CanadaMeds.com recently closed its pharmacy in Winnipeg, Manitoba's capital, but enlarged its operations in Calgary, considered to be more business-friendly. It has also formed partnerships with pharmacies in Australia, Chile, Israel and Britain this year. Others simply shop around the world for available drugs.

"The strong will survive and the weak will be gone," said Robert Fraser, director of pharmacy at CanadaDrugs.com, another industry leader that is diversifying its investments and recently acquired an interest in a mail-order pharmacy in Texas. "The beauty of this industry is you don't have to be located in a prime area of the world these days to carry on a viable business."

But there have already been some disruptions.

CanadaRx.net of Hamilton, Ontario, set up a pharmacy operation in Freeport in the Bahamas during the summer to purchase European drugs for resale in the United States. But one of its early shipments of 450 packages was seized at the Miami airport by customs agents, whose suspicions were raised by the size and provenance of the shipment.

While it remains illegal to import prescription drugs into the United States, the Food and Drug Administration continues to take a somewhat relaxed enforcement stance over shipments to individuals.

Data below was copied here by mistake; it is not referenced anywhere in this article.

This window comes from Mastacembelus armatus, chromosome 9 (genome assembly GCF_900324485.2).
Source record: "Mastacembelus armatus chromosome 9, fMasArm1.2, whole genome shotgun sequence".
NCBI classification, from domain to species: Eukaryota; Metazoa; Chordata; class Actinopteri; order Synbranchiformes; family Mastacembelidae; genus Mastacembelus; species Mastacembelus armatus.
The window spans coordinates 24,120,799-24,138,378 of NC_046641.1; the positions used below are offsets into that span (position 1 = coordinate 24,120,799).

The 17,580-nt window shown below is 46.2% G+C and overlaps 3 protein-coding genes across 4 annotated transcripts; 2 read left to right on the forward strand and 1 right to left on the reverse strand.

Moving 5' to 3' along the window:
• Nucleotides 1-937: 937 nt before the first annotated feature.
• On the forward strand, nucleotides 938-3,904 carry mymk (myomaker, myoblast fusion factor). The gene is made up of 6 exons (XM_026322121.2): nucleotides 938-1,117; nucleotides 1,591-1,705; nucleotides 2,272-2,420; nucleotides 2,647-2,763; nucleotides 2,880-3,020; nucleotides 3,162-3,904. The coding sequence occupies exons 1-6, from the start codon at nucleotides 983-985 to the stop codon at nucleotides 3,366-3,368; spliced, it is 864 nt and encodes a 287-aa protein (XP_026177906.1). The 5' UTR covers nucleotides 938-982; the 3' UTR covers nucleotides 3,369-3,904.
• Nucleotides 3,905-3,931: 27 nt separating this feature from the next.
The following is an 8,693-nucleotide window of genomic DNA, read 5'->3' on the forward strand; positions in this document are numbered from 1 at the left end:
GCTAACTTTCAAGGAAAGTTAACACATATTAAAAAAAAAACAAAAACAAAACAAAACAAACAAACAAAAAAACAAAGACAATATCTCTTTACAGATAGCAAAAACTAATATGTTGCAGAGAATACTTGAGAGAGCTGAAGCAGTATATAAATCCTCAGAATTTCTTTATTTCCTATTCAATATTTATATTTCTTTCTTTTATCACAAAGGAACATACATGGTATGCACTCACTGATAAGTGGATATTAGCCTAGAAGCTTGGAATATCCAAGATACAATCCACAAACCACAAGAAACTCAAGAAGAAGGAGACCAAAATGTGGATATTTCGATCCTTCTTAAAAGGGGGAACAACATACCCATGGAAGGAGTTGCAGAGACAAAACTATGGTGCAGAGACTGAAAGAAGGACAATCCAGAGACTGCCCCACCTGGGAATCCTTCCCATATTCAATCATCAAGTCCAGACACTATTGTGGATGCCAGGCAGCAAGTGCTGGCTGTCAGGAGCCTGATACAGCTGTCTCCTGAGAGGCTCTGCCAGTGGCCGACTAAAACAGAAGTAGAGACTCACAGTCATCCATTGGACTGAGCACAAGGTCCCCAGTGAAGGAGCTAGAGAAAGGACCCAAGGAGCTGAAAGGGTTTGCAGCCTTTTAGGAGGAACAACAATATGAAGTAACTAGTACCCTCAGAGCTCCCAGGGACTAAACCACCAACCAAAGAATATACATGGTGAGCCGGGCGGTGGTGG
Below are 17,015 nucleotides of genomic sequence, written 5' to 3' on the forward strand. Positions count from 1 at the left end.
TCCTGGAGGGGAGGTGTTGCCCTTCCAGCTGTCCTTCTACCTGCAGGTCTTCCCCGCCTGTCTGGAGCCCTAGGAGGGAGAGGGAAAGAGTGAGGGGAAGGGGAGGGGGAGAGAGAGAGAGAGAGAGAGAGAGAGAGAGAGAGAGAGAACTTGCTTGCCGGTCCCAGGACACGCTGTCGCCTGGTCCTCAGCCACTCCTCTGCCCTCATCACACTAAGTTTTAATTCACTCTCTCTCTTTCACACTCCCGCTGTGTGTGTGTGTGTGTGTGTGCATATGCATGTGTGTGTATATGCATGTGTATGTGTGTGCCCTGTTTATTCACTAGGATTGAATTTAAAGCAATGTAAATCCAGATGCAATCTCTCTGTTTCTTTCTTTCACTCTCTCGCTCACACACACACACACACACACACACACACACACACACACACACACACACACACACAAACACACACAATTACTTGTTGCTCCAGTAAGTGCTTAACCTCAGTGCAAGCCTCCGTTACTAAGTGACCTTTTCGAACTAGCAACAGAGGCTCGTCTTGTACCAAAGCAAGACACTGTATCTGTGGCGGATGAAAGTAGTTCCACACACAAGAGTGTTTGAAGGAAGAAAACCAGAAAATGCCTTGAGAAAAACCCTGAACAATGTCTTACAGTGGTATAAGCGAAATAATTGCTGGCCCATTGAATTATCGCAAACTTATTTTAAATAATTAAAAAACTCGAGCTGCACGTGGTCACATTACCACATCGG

No one was arrested in the Miami incident, but CanadaRx.net had to refill the prescriptions for the customers in Vermont, Wisconsin and Minnesota who had purchased the drugs not knowing where they would come from.

"There's pressure from every angle," said David MacKay, executive director of the Canadian International Pharmacy Association, a trade group representing most of the major online pharmacies. "The screws are being tightened."

The changes promise to overhaul an industry that serves up to 100,000 mostly uninsured or underinsured Americans and has created more than 5,000 jobs for Canadian telephone salespeople, administrators and pharmacists. It has also brought extra income to scores of Canadian doctors who co-sign prescription orders originally signed by American doctors as they reconfirm that treatment and dosage are appropriate.

Industry leaders are trying to ease concerns in Canada that their businesses could reduce Canadian supplies by emphasizing that they are interested only in filling the needs of uninsured and underinsured Americans. They do not want to overreach and antagonize the Canadian government by making bulk sales to American insurance companies, health maintenance organizations and state governments seeking to pass on savings.

The online businesses remain optimistic about the prospects of their industry, at least publicly.